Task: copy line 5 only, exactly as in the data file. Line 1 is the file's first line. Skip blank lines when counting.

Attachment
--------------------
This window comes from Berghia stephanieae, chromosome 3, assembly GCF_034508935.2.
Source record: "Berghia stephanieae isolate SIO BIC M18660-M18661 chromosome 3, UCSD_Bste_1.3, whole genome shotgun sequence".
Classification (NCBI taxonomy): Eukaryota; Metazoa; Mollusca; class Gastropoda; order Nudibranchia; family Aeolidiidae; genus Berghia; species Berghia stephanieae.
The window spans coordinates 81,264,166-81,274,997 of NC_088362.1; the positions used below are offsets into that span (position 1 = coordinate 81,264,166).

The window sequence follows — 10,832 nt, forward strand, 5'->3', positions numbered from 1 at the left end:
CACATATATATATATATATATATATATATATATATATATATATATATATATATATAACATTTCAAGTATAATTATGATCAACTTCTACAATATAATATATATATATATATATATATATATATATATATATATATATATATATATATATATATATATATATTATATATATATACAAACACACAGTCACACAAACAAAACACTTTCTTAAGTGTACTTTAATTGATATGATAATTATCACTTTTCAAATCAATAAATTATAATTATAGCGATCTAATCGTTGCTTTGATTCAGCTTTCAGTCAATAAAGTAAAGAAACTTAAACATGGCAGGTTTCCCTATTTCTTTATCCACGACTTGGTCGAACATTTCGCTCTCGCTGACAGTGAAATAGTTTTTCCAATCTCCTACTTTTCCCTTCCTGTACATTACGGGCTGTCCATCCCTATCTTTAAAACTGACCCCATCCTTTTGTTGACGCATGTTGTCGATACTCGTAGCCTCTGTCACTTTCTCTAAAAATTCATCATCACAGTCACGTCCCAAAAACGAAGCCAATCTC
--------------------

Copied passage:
The window sequence follows — 10,832 nt, forward strand, 5'->3', positions numbered from 1 at the left end: